The Joint Expedition to Ur

Originally Published in 1934

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THE first report on the present season of the Ur Expedition has been received from Mr. C. Leonard Woolley. An area of about three hundred and twenty-five square meters was marked for excavation, and it will be necessary to carry this excavation down some seventeen meters before reaching the level of the ancient cemetery which underlies this part of the site and which is expected to date back to the very early Jemdet Nasr period.

A line of workmen walking a switchback in a shaft
Plate I — Excavating the Jemdet Nasr Shaft at Ur
Image Number: 192350

Already ten meters of the deposit have been dug away. Naturally, in the upper levels, which consist of ancient rubbish mounds, not many finds of moment are to be expected, but an interesting problem of long standing has been solved. It has always been puzzling that, throughout the entire historical period at Ur, there should have been enormous rubbish heaps in the very middle of the city; it now becomes evident that these served a double purpose: they were not only depositories for such rubbish, but were also quarries from which material was taken for that raising and filling-in of platforms and terraces which was constantly going on; the work of quarrying has now been traced clearly in the section of the pit that is being excavated.

It has been found that, according to expectations, a cemetery of the Sargonid period {about 2600 B. C.) extended over the whole area under investigation. From the hundred and fifty graves so far examined, have been obtained numerous cylinder seals, including some examples of unusual interest and fine workmanship. It is also worthy of note that a number of the graves contained beads of carnelian with artificially bleached patterns such as have been found a t Mohenjo-daro, that famous site of a great civilization which was excavated several years ago in India; thus is strengthened the chain of evidence indicating trade relations between India and Mesopotamia in the Sargonid period.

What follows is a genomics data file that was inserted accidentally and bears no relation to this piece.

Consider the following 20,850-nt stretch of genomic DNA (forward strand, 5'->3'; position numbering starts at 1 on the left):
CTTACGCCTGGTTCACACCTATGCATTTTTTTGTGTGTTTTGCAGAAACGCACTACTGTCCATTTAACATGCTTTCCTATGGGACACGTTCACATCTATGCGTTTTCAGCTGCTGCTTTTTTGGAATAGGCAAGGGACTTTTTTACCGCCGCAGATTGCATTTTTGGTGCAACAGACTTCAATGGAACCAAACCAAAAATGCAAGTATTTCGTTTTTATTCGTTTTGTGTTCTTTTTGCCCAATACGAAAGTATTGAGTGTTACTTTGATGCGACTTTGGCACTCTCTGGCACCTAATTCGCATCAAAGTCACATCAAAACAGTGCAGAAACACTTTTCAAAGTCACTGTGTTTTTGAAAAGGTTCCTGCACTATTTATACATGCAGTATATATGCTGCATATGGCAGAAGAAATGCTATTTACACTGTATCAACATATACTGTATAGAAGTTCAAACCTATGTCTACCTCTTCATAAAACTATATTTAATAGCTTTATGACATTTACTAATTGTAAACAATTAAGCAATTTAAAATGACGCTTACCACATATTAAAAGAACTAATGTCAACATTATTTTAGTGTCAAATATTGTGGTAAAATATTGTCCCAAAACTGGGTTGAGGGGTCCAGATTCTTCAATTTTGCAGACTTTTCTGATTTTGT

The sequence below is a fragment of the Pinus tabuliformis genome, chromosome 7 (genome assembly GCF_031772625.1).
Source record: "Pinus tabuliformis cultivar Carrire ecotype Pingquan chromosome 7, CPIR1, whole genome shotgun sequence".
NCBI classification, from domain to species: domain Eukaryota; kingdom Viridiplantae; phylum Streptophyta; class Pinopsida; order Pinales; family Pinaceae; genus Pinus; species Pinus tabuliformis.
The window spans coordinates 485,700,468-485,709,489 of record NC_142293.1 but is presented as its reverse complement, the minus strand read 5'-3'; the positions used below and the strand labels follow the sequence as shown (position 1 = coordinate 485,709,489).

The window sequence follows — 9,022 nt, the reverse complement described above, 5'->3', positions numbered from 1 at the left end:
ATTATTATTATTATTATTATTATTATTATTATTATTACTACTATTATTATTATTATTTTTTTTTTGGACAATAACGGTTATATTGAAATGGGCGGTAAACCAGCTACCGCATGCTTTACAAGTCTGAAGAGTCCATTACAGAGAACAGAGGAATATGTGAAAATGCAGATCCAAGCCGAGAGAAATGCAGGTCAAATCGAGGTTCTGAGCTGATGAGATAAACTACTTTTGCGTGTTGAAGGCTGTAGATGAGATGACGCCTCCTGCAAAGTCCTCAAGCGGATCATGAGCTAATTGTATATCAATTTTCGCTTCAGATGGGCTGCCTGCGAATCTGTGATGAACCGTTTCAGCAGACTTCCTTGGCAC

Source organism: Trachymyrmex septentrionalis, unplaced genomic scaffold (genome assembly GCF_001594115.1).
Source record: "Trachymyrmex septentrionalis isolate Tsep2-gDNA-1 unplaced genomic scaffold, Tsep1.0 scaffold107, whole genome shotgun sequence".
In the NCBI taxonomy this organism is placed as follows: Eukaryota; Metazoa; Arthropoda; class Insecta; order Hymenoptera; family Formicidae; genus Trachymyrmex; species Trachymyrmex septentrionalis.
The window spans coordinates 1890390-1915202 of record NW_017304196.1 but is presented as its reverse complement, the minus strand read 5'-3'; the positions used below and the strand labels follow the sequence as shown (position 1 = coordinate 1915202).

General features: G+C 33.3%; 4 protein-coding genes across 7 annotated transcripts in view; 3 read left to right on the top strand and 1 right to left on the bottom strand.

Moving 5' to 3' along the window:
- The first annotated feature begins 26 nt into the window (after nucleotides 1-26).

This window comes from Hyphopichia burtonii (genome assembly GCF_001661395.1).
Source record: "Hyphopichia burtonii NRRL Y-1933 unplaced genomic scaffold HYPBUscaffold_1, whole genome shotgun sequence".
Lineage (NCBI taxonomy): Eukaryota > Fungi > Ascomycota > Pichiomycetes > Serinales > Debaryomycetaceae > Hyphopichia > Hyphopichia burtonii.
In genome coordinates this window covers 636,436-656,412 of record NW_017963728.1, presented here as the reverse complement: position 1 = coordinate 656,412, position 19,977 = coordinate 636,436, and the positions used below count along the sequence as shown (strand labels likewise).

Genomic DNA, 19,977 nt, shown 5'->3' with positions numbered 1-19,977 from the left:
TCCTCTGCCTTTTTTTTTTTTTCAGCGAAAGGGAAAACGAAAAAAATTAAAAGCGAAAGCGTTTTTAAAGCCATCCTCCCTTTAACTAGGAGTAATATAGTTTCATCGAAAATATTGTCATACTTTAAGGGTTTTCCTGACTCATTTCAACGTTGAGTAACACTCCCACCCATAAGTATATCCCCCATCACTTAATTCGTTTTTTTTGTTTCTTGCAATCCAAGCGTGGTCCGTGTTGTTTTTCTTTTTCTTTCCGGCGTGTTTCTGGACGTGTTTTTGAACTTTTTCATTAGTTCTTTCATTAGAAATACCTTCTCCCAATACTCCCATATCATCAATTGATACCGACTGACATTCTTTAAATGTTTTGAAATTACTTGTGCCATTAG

Apart from the above-mentioned objects from the graves, the expedition has found an interesting inscribed mace-head of Larsa date (about 2200-1900 B. C.) a vase fragment with a dedication to Nin-e-gal for the life of Dungi (Dungi, it will be remembered, was the second king of the great Third Dynasty of Ur who ruled about 2250 B. C.), and a set of inscribed weights. A fair number of inscribed tablets and cones occurred in the rubbish of the upper strata. Such satisfactory progress, with the work still far from the final objective, augurs well for a successful season.

Cite This Article

"The Joint Expedition to Ur." Museum Bulletin V, no. 2 (March, 1934): 35-36. Accessed July 25, 2024.

This digitized article is presented here as a historical reference and may not reflect the current views of the Penn Museum.

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